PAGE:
By Chris Rotolo |FAIR HAVEN — At the borough’s annual reorganization meeting Tuesday, Mayor Benjamin Lucarelli predicted the potential future rehabilitation of the iconic Oceanic Bridge will be one of Fair Haven’s top issues in 2018.The 2,712-foot span linking neighboring Rumson and Middletown became a topic of discussion among locals in December, when area residents were invited by Monmouth County to give input on what should be done about the aging structure, built in 1939.Over 200 responses from area residents have been published on the county’s informal website, MonmouthCountyOceanicBridge.com, with many of the respondents expressing their wishes to maintain the personality of the overpass as a low-altitude drawbridge, rather than a raised, fixed-span construction that could potentially impact the scenic views of Navesink River homeowners.Reports from Monmouth County and the North Jersey Transportation Planning Authority show the bridge is effectively failing. Combinations of age, deterioration and traffic volume have led both agencies to search for a replacement.Still, others hoped the remodel would not interfere with their ability to bike and walk over the structure.“Fair Haven prides itself on being a walkable and bike-friendly community,” Lucarelli said. “In 2017 we adopted a new transit plan as part of our master plan. So in the new year, we’ll continue to advocate for biking and pedestrian facilities on the new bridge.”“Whether it’s a fixed-span that’s raised or a drawbridge, that’s yet to be seen,” Lucarelli added, stressing that to have a biking and pedestrian-friendly construction “is our main mission.”Christopher Rodriguez is the Borough Council’s liaison to the county committee in charge of the Oceanic Bridge’s reconstruction. The Democratic councilman was due to be sworn in on Tuesday after being elected in November to a three-year term. However, he was out of state and absent from the reorganization session.Rodriguez’s fellow incumbent, Susan Sorensen, was on hand, and the Republican councilwoman was sworn in to a three-year term of her own.The governing body also elected John Peters as Borough Council president. He has served as the head of the finance committee.Lucarelli also oversaw the appointment of a new municipal court judge, Peter Lucas, whose son Peter Lucas Jr. was just named to The Two River Times All-Area Football Team after rushing for 2,196 yards and 31 touchdowns for Rumson-Fair Haven Regional High School. Anthony Vecchio was appointed as the new municipal prosecutor.Also recognized at the reorganization session were Fire Company officers Matthew DePonti (Fire Chief), Christopher Schrank (Deputy Chief), Matthew Bufano (First Assistant Chief) and Kevin Countryman (Second Assistant Chief), as were First Aid officers Katy Frissora (Captain), Dan Kane (1st Lieutenant) and Roxanne Keane (2nd Lieutenant). Fire Police officers Douglas Anderson (Captain), Marty Coy (1st Lieutenant) and Daniel Chernavsky (2nd Lieutenant), and Water Rescue Team Members John P. Felsmann (Unit Coordinator), Michael Wiehl (Deputy Coordinator), Jim Cerruti (Operations and Training) and Tim Morrissey (Maintenance and Repair) were also recognized.This article was first published in the Jan. 4-11, 2018 print edition of The Two River Times.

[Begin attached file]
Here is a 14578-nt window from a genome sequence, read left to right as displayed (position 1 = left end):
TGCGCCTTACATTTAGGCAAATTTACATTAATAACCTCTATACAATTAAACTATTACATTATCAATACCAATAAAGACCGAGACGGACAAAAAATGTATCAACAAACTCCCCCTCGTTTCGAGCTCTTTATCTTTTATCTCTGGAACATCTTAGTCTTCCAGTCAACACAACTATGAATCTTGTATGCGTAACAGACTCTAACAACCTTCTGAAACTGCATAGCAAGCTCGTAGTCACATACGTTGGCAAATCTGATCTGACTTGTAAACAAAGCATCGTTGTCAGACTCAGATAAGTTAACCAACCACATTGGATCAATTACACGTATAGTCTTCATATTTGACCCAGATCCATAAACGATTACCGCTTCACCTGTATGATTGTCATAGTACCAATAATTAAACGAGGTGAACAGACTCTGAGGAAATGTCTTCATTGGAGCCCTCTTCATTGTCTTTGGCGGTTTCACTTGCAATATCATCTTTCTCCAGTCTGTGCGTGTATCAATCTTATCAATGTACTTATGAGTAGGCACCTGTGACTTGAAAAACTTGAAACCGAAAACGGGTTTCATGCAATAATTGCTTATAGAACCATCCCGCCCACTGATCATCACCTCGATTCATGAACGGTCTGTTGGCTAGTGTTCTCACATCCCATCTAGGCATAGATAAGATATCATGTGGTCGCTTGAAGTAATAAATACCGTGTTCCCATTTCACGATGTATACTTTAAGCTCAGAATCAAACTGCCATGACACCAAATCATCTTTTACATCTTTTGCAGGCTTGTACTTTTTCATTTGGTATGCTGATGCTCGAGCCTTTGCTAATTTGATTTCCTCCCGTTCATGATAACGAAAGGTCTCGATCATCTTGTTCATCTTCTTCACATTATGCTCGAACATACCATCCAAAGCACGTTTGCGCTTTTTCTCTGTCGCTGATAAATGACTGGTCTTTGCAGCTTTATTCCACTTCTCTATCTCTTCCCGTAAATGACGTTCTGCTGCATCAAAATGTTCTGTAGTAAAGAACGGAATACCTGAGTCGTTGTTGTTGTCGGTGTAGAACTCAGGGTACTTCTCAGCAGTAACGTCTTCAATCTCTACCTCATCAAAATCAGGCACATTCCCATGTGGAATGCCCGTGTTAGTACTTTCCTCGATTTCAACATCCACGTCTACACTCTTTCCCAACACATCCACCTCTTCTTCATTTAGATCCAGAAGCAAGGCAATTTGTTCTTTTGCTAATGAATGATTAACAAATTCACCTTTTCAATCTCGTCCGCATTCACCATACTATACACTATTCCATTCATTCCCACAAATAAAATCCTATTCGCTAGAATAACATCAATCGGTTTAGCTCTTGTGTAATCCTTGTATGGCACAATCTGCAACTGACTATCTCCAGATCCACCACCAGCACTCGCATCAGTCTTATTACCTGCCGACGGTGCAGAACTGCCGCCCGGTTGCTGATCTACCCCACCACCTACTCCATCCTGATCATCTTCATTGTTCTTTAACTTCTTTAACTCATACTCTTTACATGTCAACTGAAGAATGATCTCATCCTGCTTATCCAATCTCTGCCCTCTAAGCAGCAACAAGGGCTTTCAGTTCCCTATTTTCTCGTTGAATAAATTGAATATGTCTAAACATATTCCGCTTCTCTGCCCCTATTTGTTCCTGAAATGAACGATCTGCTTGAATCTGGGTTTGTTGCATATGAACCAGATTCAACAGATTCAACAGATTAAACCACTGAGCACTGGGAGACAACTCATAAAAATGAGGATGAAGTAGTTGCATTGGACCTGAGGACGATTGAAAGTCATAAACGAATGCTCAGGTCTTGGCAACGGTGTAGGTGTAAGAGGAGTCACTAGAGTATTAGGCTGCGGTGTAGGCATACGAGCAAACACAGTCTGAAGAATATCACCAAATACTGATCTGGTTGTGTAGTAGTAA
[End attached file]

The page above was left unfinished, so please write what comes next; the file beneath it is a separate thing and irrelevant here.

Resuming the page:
FERNANDO PEREZ, LOST BUS, WINNER: “She ran well last time but even I didn’t know she was going to run this well in here. I got a clean break, I took her to the lead and she was comfortable the whole time and at the end, she was still trying.“Corey (Nakatani, on Finest City) was pushing me. We were bumping a little bit down the stretch, but not much to be honest. He just had to take the shot to see if he could get the disqualification.“I didn’t even see Mike (Smith, on favored Tara’s Tango) at the wire. I was too busy fighting with Corey and trying to beat him. I needed to get that done first.” NOTES: Winning owner Terry Lovingier resides in Long Beach. JOCKEY QUOTES TERRY LOVINGIER, OWNER, LOST BUS, WINNER: “I’m kinda lost for words. I didn’t expect this and not too many others did either; she was 60-1. We claimed her (for $32,000 three starts back on Nov. 19) because she battled quite a few times with My Fiona (stakes-winning filly owned by Lovingier) when they were both 2-year-olds. I don’t claim that often anymore, but I did claim quite a few horses before I started breeding them.” GARY SHERLOCK, LOST BUS, WINNER: “This race was a Grade I when I won it last time (with Intangaroo in 2008). Lost Bus was pretty much going to run before I learned Sunday Rules wouldn’t be entered, but I was running for third, and it turned out better than that.“There wasn’t a lot of speed in the race, and I told Fernando to go to the front.”Asked about her next race: “She’s a Cal-bred, so there are plenty of options.” MIKE SMITH, TARA’S TANGO, THIRD: “I tried to get her out of there quickly today and we did much better (than usual) but we couldn’t quite keep up with that forty-four pace. I was having to really, really pedal to stay head and head with them and that’s a long way to be on her, that hard, the whole time. I couldn’t keep her in a hard drive.“I thought I could let them go, give her a bit of a breather and then go at them again on the outside and it worked, but, I just didn’t get there in time.“You just try and do the right thing and sometimes when it works, you’re the hero. Sometimes though, if you don’t win, you don’t look so good.” TRAINER QUOTES